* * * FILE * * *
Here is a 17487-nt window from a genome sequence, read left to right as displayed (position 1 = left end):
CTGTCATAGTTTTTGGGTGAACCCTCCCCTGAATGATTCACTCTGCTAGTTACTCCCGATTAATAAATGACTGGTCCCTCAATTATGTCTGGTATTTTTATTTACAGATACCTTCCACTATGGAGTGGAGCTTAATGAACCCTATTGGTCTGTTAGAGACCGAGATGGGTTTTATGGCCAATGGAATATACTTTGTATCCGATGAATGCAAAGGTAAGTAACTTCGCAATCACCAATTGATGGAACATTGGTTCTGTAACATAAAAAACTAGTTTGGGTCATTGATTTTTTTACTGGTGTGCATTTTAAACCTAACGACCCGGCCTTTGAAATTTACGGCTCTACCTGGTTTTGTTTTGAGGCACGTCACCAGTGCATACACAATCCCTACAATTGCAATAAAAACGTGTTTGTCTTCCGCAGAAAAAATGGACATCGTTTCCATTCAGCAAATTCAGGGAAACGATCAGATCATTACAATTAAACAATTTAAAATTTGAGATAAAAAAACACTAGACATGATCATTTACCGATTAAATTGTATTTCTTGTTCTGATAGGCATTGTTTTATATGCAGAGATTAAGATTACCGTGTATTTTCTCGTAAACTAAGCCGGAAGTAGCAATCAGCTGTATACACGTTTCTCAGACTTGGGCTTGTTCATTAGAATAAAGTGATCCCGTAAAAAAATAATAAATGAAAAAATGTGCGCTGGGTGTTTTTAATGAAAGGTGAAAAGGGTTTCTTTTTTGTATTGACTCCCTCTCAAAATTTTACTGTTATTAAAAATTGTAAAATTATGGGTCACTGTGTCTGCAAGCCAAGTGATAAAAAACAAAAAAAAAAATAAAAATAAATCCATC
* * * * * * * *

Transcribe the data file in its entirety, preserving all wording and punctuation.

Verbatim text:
Here is a 17487-nt window from a genome sequence, read left to right as displayed (position 1 = left end):
CTGTCATAGTTTTTGGGTGAACCCTCCCCTGAATGATTCACTCTGCTAGTTACTCCCGATTAATAAATGACTGGTCCCTCAATTATGTCTGGTATTTTTATTTACAGATACCTTCCACTATGGAGTGGAGCTTAATGAACCCTATTGGTCTGTTAGAGACCGAGATGGGTTTTATGGCCAATGGAATATACTTTGTATCCGATGAATGCAAAGGTAAGTAACTTCGCAATCACCAATTGATGGAACATTGGTTCTGTAACATAAAAAACTAGTTTGGGTCATTGATTTTTTTACTGGTGTGCATTTTAAACCTAACGACCCGGCCTTTGAAATTTACGGCTCTACCTGGTTTTGTTTTGAGGCACGTCACCAGTGCATACACAATCCCTACAATTGCAATAAAAACGTGTTTGTCTTCCGCAGAAAAAATGGACATCGTTTCCATTCAGCAAATTCAGGGAAACGATCAGATCATTACAATTAAACAATTTAAAATTTGAGATAAAAAAACACTAGACATGATCATTTACCGATTAAATTGTATTTCTTGTTCTGATAGGCATTGTTTTATATGCAGAGATTAAGATTACCGTGTATTTTCTCGTAAACTAAGCCGGAAGTAGCAATCAGCTGTATACACGTTTCTCAGACTTGGGCTTGTTCATTAGAATAAAGTGATCCCGTAAAAAAATAATAAATGAAAAAATGTGCGCTGGGTGTTTTTAATGAAAGGTGAAAAGGGTTTCTTTTTTGTATTGACTCCCTCTCAAAATTTTACTGTTATTAAAAATTGTAAAATTATGGGTCACTGTGTCTGCAAGCCAAGTGATAAAAAACAAAAAAAAAAATAAAAATAAATCCATC